Master Slave Flip Flop

Master Slave flip flop are the cascaded combination of two flip-flops among which the first is designated as master flip-flop while the next is called slave flip-flop (Figure 1). Here the master flip-flop is triggered by the external clock pulse train while the slave is activated at its inversion i.e. if the master is positive edge-triggered, then the slave is negative-edge triggered and vice-versa. This means that the data enters into the flip-flop at leading/trailing edge of the clock pulse while it is obtained at the output pins during trailing/leading edge of the clock pulse. Hence a master-slave flip-flop completes its operation only after the appearance of one full clock pulse for which they are also known as pulse-triggered flip-flops. master slave flip flop The internal structure of a master-slave JK flip-flop interms of NAND gates and an inverter (to complement the clock signal) is shown in Figure 2. Here it is seen that the NAND gate 1 (N1) has three inputs viz., external clock pulse (Clock), input J and output Q̅; while the NAND gate 2 (N2) has external clock pulse (Clock), input K and output Q as its inputs.

Further the outputs of N1 and N2 gates are connected as the inputs for the criss-cross connected gates N3 and N4. These four gates together (N1, N2, N3 and N4) form the master-part of the flip-flop while a similar arrangement of the other four gates N5, N6, N7 and N8 form the slave-part of it. master slave flip flop From figure it is also evident that the slave is driven by the outputs of the master (M1 and M2), which is in accordance with its name master-slave flip-flop. Further the master is active during the positive edge of the clock due to which M1 and M2 change their states; depending on the values of J and K. However at this instant the outputs of the overall system (master-slave JK flip-flop) remains unchanged as the slave will be inactive due to positive-edge of the clock pulse. Similar to this, the slave decides on its outputs Q and Q̅ depending on its inputs M1 and M2, during the negative edge of the clock during which the master will be inactive.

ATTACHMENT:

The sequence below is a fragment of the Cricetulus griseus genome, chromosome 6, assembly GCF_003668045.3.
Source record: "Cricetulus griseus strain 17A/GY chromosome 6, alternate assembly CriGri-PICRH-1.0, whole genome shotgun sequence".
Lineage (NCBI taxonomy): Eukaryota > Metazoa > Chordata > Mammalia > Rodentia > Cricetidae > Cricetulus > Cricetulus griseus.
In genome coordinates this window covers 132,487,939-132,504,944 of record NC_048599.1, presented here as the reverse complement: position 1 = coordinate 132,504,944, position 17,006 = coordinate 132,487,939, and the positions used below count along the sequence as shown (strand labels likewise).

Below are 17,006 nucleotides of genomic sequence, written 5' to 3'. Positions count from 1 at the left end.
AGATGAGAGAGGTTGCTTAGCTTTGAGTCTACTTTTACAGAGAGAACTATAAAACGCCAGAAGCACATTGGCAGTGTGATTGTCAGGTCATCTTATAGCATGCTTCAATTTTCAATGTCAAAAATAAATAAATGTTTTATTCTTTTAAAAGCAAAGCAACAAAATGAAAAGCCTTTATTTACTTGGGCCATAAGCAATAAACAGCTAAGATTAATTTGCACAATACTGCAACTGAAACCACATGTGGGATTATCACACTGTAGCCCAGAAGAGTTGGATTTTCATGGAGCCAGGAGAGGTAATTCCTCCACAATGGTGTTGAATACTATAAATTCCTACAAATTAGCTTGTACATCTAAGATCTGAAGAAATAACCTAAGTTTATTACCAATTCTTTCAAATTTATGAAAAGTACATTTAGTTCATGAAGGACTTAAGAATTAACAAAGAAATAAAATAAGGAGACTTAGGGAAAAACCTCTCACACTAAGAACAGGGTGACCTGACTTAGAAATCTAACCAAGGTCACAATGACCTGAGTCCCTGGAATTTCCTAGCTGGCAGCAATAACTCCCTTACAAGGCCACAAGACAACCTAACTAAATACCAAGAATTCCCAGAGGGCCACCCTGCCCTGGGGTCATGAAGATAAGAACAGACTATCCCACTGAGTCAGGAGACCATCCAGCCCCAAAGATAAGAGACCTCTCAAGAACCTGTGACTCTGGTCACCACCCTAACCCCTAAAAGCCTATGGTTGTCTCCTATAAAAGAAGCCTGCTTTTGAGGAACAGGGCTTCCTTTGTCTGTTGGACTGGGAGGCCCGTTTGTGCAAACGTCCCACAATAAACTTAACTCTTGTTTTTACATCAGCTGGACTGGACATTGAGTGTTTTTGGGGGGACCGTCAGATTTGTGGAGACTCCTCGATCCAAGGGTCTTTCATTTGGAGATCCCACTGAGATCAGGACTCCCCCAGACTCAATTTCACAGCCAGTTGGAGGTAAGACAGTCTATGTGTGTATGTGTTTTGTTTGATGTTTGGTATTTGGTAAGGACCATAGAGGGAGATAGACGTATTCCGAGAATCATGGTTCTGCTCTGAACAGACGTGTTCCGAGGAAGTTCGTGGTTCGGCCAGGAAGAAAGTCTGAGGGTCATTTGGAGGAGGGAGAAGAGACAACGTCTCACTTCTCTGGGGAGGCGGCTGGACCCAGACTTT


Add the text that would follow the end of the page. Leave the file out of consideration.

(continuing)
The truth table corresponding to the working of the flip-flop shown in Figure 2 is given by Table I. Here it is seen that the outputs at the master-part of the flip-flop (data enclosed in red boxes) appear during the positive-edge of the clock (red arrow). However at this instant the slave-outputs remain latched or unchanged. The same data is transferred to the output pins of the master-slave flip-flop (data enclosed in blue boxes) by the slave during the negative edge of the clock pulse (blue arrow). The same principle is further emphasized in the timing diagram of master-slave flip-flop shown by Figure 3. Here the green arrows are used to indicate that the slave-output is nothing but the master-output delayed by half-a-clock cycle.
Moreover it is to be noted that the working of any other type of master-slave flip-flop is analogous to that of the master slave JK flip-flop explained here. truth table for master-slave jk flip flop master slave flip flop